• a quality derailleur drivetrain that has been setup properly shouldn’t need a lot of attention if used on paved roads – especially if it doesn’t see much rain.¬† As you start to ride more in the rain and move onto mud, snow & sand derailleurs get messed up and need lots of love. This is where the IGH’s low maintenance can be a considerable benefit.¬† However, for a lot of people who ride for pleasure or are fair weather commuters they won’t see a lot of benefit, in terms of maintenance, between a derailleur and an IGH, but they will have to deal with the extra weight, extra cost and power loss of the IGH.
  • if you are having problems with your derailleurs and they are low end units replacing them with some middle of the road will probably solve your problems with less cost than an IGH and with less weight and power loss.
  • derailleur setup are more efficient in the larger cogs of the cassette which correspond to low gears.¬† A Rohloff is less efficient in the lower gears than the upper gears due to the way its planetary gears are setup. This means you’ll experience the most inefficiency with a Rohloff vs. a derailleur on a steep climb where a weaker rider can afford least to give up power.
  • An IGH can be shifted at a stop. For a cargo bike or some recumbents this can be a real benefit since unweighting the back wheel to shift to a lower gear isn’t easy.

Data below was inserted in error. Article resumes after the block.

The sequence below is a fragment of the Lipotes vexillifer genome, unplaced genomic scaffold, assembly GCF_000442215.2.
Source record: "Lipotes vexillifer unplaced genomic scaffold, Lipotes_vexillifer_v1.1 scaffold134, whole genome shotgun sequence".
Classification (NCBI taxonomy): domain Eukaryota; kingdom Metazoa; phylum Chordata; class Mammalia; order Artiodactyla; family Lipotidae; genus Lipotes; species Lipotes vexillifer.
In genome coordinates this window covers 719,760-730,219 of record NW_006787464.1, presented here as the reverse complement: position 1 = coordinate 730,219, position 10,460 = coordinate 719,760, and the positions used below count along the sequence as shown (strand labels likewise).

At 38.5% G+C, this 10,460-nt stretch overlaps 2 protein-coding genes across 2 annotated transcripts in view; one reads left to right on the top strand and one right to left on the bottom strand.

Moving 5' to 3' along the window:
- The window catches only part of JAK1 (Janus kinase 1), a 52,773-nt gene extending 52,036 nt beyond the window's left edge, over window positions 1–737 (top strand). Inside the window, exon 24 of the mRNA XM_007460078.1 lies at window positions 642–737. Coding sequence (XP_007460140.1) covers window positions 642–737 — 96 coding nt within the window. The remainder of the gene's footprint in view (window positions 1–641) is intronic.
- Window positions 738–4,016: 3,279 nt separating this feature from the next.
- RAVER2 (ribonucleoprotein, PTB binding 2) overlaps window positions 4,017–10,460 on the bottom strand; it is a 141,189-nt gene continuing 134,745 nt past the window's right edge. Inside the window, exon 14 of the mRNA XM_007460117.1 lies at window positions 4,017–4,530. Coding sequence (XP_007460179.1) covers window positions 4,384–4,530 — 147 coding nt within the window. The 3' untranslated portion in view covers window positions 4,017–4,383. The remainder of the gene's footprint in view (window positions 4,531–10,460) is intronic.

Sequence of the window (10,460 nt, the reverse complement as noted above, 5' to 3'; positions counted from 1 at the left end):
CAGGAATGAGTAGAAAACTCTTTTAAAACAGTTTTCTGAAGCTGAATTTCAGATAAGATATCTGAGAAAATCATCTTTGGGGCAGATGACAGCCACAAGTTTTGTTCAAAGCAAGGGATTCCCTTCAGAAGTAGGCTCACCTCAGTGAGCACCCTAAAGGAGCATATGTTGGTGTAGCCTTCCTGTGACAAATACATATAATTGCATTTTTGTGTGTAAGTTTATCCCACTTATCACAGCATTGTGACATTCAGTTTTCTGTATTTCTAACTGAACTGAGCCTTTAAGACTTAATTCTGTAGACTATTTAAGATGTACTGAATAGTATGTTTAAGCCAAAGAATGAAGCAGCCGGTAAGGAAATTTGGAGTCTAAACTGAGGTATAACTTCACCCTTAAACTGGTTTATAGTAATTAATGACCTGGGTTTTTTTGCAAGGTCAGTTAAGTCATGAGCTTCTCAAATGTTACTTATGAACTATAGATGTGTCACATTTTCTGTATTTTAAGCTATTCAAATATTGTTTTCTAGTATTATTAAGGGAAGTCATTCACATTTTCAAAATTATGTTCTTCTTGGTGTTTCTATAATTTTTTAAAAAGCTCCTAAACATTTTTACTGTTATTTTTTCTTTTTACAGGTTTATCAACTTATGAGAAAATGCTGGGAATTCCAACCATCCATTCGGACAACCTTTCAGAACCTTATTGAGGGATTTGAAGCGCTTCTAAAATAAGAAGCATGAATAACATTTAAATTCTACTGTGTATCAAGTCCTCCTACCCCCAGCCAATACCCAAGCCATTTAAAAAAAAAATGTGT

• An IGH rear wheel is very strong since there is little or no dish to the spokes and the resulting equal tension and wide base makes the wheel very robust.¬† Having said that a well tensioned cassette wheel is strong enough for adult men to use mtn biking so for many applications it’s more than adequate.¬† If you are not a clydesdale and/or you are not riding an overloaded bike, but still have wheel problems talk to an expert wheel builder – there is something wrong with your wheels.
  • I use a 3 x 9 derailleur setup in a simple way.¬† I ride in the middle ring 90% of the time and use the 9 cogs as a sequential gear box.¬† I use the bottom 3 gears and top 3 gears 10% of the time when I need them.¬† This is easy to do and doesn’t require a lot of thinking to get the right gear.
  • The only satisfactory drop bar IGH shifter I have come across is the JTek bar end shifter for the Nexus 8 /Alfine 8 hubs.¬† It’s a pleasure to use. JTek will be coming out with a bar end shifter for the Alfine 11, but it might be the end of 2011 before it hits the market. You can mount twist shifters and trigger shifters on or around drop bars and they work, but I have found them to be so poor to use that I won’t bother using such a setup.

Surly Cross Check in lovely Robin's Egg Blue...

Example #1 Sharon’s Cross Check

I’m going to build Sharon a Surly Cross Check using parts from her city bike.¬† The goal is to have a more efficient ride for her since she is not a powerful rider.¬† I considered whether or not to use the Nexus 8 IGH from her city bike or build her a custom 700c cassette wheel and use derailleurs.